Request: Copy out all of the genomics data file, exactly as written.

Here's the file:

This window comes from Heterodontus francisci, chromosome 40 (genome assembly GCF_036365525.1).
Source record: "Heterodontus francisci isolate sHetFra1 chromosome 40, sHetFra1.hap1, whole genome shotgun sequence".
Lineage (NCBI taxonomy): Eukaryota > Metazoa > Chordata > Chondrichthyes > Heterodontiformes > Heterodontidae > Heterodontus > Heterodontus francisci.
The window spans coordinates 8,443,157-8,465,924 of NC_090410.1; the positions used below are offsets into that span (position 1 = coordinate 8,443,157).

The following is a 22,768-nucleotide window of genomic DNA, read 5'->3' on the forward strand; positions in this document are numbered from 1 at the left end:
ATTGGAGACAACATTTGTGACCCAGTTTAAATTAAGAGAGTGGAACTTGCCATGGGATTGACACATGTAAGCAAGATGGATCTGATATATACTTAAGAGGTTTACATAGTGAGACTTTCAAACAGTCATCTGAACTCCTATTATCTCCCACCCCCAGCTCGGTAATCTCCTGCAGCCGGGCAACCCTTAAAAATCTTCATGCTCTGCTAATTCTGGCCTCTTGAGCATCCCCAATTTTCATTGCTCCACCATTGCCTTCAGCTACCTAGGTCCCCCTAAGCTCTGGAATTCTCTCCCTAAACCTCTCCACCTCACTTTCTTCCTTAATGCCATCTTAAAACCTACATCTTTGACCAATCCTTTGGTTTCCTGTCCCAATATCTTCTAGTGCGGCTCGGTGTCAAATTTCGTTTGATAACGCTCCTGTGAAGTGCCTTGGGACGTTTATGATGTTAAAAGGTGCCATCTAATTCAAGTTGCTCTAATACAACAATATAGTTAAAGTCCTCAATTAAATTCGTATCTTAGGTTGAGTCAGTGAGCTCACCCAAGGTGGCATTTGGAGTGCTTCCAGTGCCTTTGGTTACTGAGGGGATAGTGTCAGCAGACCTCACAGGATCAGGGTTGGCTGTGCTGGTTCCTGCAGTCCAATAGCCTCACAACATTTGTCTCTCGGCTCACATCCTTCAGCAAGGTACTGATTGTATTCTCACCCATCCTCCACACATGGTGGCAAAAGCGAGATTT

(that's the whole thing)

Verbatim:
This window comes from Heterodontus francisci, chromosome 40 (genome assembly GCF_036365525.1).
Source record: "Heterodontus francisci isolate sHetFra1 chromosome 40, sHetFra1.hap1, whole genome shotgun sequence".
Lineage (NCBI taxonomy): Eukaryota > Metazoa > Chordata > Chondrichthyes > Heterodontiformes > Heterodontidae > Heterodontus > Heterodontus francisci.
The window spans coordinates 8,443,157-8,465,924 of NC_090410.1; the positions used below are offsets into that span (position 1 = coordinate 8,443,157).

The following is a 22,768-nucleotide window of genomic DNA, read 5'->3' on the forward strand; positions in this document are numbered from 1 at the left end:
ATTGGAGACAACATTTGTGACCCAGTTTAAATTAAGAGAGTGGAACTTGCCATGGGATTGACACATGTAAGCAAGATGGATCTGATATATACTTAAGAGGTTTACATAGTGAGACTTTCAAACAGTCATCTGAACTCCTATTATCTCCCACCCCCAGCTCGGTAATCTCCTGCAGCCGGGCAACCCTTAAAAATCTTCATGCTCTGCTAATTCTGGCCTCTTGAGCATCCCCAATTTTCATTGCTCCACCATTGCCTTCAGCTACCTAGGTCCCCCTAAGCTCTGGAATTCTCTCCCTAAACCTCTCCACCTCACTTTCTTCCTTAATGCCATCTTAAAACCTACATCTTTGACCAATCCTTTGGTTTCCTGTCCCAATATCTTCTAGTGCGGCTCGGTGTCAAATTTCGTTTGATAACGCTCCTGTGAAGTGCCTTGGGACGTTTATGATGTTAAAAGGTGCCATCTAATTCAAGTTGCTCTAATACAACAATATAGTTAAAGTCCTCAATTAAATTCGTATCTTAGGTTGAGTCAGTGAGCTCACCCAAGGTGGCATTTGGAGTGCTTCCAGTGCCTTTGGTTACTGAGGGGATAGTGTCAGCAGACCTCACAGGATCAGGGTTGGCTGTGCTGGTTCCTGCAGTCCAATAGCCTCACAACATTTGTCTCTCGGCTCACATCCTTCAGCAAGGTACTGATTGTATTCTCACCCATCCTCCACACATGGTGGCAAAAGCGAGATTT